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I am curious about the liquidity of U.S. treasury bonds. I always hear about how liquid they are.

I like the rates of the 30 year treasury bonds but lets say I don't want to park money for 30 years. Can I buy the bond, collect interest for one year, and then exit the bond at no loss?

This is assuming that the bid and ask spread is so tight that there is little-to-no slippage and that I do not expect the bond strength to weaken greater than the interest earned that year.

Insight appreciated.

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A couple of points.

  • You may be able to re-sell the bond after the first year, but you won't be guaranteed all your money back: it will still be worth the same in 30 years, but it may not be worth the same tomorrow. If interest rates rise, the price of a new 30-year bond will fall. Since your 29-years-left bond is almost equivalent, you should expect that its face value will also fall. The 30-year bond is the most vulnerable to interest rate risk, since it is so long-term: a little difference in rate will change things a lot after thirty years. Note also that interest rates are at or near historic lows; they have very little room to fall and a lot of room to rise.
  • Your brokerage, bank, or credit union can help you re-sell your Treasury bonds. You may wish to investigate the process and any fees involved. They will probably be willing to tell you all about it. I cannot meaningfully comment on the spreads involved. The Treasury itself may also provide some tools; visit http://treasurydirect.gov and learn more.
  • You may also wish to consider consider a bond mutual fund or ETF. They can be bought or sold like stocks, which may be a more comfortable and convenient process for some people. Note that the interest rate risk in these funds is different than for a bond, because they are continually reinvesting; the risk does not fall as the bond gets closer to maturity. Read the prospectus.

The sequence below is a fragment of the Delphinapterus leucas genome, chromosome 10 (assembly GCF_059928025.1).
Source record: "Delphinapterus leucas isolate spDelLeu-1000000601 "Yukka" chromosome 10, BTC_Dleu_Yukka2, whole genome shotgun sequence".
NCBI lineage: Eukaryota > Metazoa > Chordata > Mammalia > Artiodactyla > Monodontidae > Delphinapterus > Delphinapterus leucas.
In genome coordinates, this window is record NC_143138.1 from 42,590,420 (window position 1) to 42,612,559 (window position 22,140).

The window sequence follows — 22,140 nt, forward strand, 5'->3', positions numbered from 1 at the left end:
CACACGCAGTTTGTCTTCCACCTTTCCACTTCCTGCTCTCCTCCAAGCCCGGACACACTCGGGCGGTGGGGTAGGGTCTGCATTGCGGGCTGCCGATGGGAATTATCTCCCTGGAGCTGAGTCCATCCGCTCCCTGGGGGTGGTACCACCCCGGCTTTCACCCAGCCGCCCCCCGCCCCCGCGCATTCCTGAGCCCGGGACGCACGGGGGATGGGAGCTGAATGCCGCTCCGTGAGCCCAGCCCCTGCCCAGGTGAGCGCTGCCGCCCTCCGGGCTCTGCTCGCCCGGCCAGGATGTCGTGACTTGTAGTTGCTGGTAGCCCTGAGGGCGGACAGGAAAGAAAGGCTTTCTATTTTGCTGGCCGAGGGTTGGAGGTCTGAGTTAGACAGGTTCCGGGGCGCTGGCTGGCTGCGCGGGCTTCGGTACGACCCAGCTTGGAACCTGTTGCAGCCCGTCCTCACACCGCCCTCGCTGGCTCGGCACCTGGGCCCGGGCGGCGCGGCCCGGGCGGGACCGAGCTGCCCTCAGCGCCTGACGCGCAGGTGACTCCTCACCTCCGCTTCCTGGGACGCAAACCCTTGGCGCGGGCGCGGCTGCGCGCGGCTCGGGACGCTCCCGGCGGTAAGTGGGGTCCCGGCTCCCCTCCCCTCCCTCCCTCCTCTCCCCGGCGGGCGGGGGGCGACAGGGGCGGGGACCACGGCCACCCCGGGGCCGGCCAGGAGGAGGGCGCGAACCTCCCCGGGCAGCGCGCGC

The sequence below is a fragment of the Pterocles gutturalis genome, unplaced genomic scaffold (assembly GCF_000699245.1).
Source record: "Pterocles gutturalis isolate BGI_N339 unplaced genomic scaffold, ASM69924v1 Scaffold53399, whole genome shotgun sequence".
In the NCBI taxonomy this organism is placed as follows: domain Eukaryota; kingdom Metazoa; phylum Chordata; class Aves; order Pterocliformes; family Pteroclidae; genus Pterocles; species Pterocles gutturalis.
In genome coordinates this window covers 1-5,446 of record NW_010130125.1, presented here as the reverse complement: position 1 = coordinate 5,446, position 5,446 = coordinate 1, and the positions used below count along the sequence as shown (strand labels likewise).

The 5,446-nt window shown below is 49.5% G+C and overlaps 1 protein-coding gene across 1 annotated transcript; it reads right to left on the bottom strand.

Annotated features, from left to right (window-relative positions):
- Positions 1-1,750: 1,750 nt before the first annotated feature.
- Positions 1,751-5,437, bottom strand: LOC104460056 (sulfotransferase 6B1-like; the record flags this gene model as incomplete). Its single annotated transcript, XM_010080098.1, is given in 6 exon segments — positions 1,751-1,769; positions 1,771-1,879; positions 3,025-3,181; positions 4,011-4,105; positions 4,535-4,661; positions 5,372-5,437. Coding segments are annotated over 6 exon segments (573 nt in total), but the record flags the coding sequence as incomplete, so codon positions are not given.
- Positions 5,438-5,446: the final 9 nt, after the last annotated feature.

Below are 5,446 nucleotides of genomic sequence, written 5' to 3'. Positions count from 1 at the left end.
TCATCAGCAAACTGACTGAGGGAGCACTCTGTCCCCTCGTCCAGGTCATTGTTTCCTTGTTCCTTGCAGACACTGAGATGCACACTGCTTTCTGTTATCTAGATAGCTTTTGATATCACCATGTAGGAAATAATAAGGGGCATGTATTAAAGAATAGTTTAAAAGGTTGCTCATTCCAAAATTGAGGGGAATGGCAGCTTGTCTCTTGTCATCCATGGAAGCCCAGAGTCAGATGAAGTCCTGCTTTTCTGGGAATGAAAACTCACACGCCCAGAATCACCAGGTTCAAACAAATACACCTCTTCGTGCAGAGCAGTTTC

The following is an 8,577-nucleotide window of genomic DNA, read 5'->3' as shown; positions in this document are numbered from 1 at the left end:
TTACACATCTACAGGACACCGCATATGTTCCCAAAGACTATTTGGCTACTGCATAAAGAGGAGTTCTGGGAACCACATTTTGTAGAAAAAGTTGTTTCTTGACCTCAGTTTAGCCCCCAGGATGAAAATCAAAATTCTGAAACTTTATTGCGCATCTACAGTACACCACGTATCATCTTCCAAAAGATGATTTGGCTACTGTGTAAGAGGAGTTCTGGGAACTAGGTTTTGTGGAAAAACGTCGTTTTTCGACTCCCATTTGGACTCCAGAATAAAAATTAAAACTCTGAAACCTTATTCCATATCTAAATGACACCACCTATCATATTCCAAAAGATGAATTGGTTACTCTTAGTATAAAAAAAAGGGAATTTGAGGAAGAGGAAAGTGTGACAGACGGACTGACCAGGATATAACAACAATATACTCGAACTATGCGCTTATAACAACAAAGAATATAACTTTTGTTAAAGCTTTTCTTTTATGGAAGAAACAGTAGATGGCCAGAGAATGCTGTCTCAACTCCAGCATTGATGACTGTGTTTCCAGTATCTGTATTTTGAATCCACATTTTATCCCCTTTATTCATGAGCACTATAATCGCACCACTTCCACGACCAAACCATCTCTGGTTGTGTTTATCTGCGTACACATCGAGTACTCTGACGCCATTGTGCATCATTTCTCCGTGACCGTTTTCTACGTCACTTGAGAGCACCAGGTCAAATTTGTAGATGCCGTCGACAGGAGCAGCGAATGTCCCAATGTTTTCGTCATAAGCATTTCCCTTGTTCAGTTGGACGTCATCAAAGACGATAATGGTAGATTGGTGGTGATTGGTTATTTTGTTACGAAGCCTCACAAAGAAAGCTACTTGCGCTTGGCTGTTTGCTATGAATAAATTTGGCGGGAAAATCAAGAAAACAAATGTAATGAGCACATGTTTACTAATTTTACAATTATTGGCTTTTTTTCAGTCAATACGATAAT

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No citation, but I once read the average holding period of a 30 yr treasury is 8 hours. A rise in the rate by just .1% will drop the value by just under 2% wiping out nearly a full year's gains. With 29 years to go the value of the 3% bond will be worth $981 if the rate were then 3.1% It's at 3.16% the bond would drop to exactly $970 after the year, i.e. you've gotten no return at all. I view this as pretty high risk.

  • what about short selling treasury bonds then. – CQM Nov 8 '11 at 16:06
  • When you are short a dividend paying stock or bond, you have to pay the owner the dividend. It's an expensive proposition. The Fed may keep rates this low for a while. "There's no free lunch" – JoeTaxpayer Nov 8 '11 at 17:17
  • I understand, what about bonds you have no faith in, like european ones FOR INSTANCE – CQM Nov 8 '11 at 17:28
  • In theory, you know no better than anyone else, (I don't either, by the way) so the price reflects the current fair value taking all known information into account.n – JoeTaxpayer Nov 8 '11 at 17:40
  • You can short any security, but you have to find someone willing to let you borrow the security to sell. At times this means having to pay an interest rate to the person you are borrowing the security from. – Pablitorun Nov 14 '11 at 17:30

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